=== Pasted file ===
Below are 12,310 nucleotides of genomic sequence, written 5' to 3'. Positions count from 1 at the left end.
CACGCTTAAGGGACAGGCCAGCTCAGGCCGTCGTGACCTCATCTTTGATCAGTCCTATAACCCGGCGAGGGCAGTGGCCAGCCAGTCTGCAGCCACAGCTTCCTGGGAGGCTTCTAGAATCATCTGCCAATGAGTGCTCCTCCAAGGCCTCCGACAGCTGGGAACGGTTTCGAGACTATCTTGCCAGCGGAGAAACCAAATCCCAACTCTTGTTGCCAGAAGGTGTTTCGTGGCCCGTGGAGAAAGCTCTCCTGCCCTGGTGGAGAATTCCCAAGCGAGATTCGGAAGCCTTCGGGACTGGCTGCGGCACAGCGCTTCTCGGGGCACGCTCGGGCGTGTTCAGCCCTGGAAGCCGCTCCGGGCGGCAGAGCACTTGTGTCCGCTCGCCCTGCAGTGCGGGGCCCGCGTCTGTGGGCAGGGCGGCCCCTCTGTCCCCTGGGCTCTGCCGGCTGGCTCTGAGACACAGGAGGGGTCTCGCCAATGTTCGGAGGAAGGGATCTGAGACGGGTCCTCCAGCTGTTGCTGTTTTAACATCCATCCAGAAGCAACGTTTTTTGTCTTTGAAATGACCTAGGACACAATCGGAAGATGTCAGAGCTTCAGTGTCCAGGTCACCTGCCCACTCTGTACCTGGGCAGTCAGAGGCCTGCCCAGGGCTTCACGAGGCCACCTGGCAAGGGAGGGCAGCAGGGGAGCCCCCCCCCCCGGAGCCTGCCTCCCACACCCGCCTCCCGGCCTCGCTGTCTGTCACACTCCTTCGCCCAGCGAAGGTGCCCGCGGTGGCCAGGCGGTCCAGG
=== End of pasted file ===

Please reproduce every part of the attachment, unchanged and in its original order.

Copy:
Below are 12,310 nucleotides of genomic sequence, written 5' to 3'. Positions count from 1 at the left end.
CACGCTTAAGGGACAGGCCAGCTCAGGCCGTCGTGACCTCATCTTTGATCAGTCCTATAACCCGGCGAGGGCAGTGGCCAGCCAGTCTGCAGCCACAGCTTCCTGGGAGGCTTCTAGAATCATCTGCCAATGAGTGCTCCTCCAAGGCCTCCGACAGCTGGGAACGGTTTCGAGACTATCTTGCCAGCGGAGAAACCAAATCCCAACTCTTGTTGCCAGAAGGTGTTTCGTGGCCCGTGGAGAAAGCTCTCCTGCCCTGGTGGAGAATTCCCAAGCGAGATTCGGAAGCCTTCGGGACTGGCTGCGGCACAGCGCTTCTCGGGGCACGCTCGGGCGTGTTCAGCCCTGGAAGCCGCTCCGGGCGGCAGAGCACTTGTGTCCGCTCGCCCTGCAGTGCGGGGCCCGCGTCTGTGGGCAGGGCGGCCCCTCTGTCCCCTGGGCTCTGCCGGCTGGCTCTGAGACACAGGAGGGGTCTCGCCAATGTTCGGAGGAAGGGATCTGAGACGGGTCCTCCAGCTGTTGCTGTTTTAACATCCATCCAGAAGCAACGTTTTTTGTCTTTGAAATGACCTAGGACACAATCGGAAGATGTCAGAGCTTCAGTGTCCAGGTCACCTGCCCACTCTGTACCTGGGCAGTCAGAGGCCTGCCCAGGGCTTCACGAGGCCACCTGGCAAGGGAGGGCAGCAGGGGAGCCCCCCCCCCCGGAGCCTGCCTCCCACACCCGCCTCCCGGCCTCGCTGTCTGTCACACTCCTTCGCCCAGCGAAGGTGCCCGCGGTGGCCAGGCGGTCCAGG